Among the thousands of silk worms rustling before me on a bed of mulberry leaves, one occasionally raises a sleepy head to strike a pose, signaling the cocoon won't be long in coming. Aziz begins the day by explaining the life of a silk worm here in a family compound in Margilan, Uzbekistan. Later in the day, we see the silk thread tied off and dyed to create the famously beloved ikat patterns of his home region, the Fergana Valley. By evening, after multiple stops on the Silk Road, we are tired, but Aziz insists we must not miss the last and most important - the one who brings all this work to fruition. The velvet maker.
Driving down a dusty road through farmland at dusk, we come to a house spilling with children, grandmothers, curious neighbors, and a woman at the center of it, quietly at her loom. Aziz takes us into her small wooden room, shoes off please, to watch the magic of silk thread, pulled from the cocoon, wound and bound and richly dyed, now shuttling back and forth across her lap with nimble fingers.
Each time the shuttle passes through the open warp, the woman inserts a metal rod. After 3 or 4 passes, she stops and picks up a sharp instrument, a kind of knife, and cuts open each strand of silk so that it blooms. It opens into rich, textured velvet.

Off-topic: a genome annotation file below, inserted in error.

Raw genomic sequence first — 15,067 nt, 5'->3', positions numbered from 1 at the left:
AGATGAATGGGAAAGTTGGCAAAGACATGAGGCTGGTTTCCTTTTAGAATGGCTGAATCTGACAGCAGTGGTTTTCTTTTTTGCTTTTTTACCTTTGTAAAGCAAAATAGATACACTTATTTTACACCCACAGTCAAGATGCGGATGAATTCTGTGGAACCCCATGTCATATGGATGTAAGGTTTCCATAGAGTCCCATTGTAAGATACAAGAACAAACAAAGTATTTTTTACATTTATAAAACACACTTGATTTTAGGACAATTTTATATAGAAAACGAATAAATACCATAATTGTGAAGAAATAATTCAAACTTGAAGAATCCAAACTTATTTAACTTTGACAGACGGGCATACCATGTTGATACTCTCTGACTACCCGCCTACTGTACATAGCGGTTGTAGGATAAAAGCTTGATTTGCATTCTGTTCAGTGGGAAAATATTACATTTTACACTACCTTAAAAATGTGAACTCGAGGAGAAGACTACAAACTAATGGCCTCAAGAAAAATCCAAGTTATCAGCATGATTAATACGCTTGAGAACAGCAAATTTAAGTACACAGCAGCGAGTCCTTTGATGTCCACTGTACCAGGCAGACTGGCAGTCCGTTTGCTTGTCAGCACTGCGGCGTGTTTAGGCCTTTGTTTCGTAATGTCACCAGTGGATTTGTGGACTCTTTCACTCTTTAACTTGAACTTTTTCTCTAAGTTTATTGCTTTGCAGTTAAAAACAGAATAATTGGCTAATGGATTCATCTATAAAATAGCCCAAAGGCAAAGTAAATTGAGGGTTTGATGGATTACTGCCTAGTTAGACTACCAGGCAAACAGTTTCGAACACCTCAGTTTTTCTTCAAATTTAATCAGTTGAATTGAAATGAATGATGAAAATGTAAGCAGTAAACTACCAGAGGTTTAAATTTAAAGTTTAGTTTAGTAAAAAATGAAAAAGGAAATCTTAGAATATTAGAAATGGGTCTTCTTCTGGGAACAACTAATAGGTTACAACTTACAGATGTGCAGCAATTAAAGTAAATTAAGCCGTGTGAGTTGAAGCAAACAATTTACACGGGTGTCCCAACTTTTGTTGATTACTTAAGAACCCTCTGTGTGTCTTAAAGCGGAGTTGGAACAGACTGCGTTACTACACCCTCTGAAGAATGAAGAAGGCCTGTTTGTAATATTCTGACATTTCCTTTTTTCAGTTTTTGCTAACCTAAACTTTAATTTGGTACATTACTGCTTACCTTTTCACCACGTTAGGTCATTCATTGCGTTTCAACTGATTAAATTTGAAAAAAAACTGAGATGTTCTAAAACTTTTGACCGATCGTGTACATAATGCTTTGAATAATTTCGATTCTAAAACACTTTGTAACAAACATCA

Around me are audible gasps as my cohorts and I begin to grasp the magic happening in this little room. Watch the video below and you will hear Aziz interpreting her skillful back and forth, her fastidious cutting open of tiny threads to fashion the velvet touch. This is a remarkable feat. Shut down for decades by the Russians and usurped by mechanized factories, this native craft of the hand is returning, revived with pride.
The next night, in the home of Aziz and his family, we pause after dinner to touch and admire all of the velvets crafted and stored in a kind of library of cloth. They delight me, so sumptuous and rich, the colors pulsing. I begin to imagine the clutches they could become, folding and turning each pattern just so - long and chic under your arm. So that is where it began.
This week, the final results of that dreaming arrived and the team at Ibu went a little nuts for these bags. I'm afraid you may want one in every color - they're that good. And the price is so right. As my friend Cheeka used to say, Grab it and growl!
Every time you grab one of the clutches, I hope you will feel the rhythm of a loom clacking away, that you'll touch the magic of thread blooming under your fingers, that you'll know a cultural language is being saved, passed along to these children who see their mother honored and paid for her skill. That's a lot for a little bag to say. I think you might just hear it all.
All the Best,
Susan Hull Walker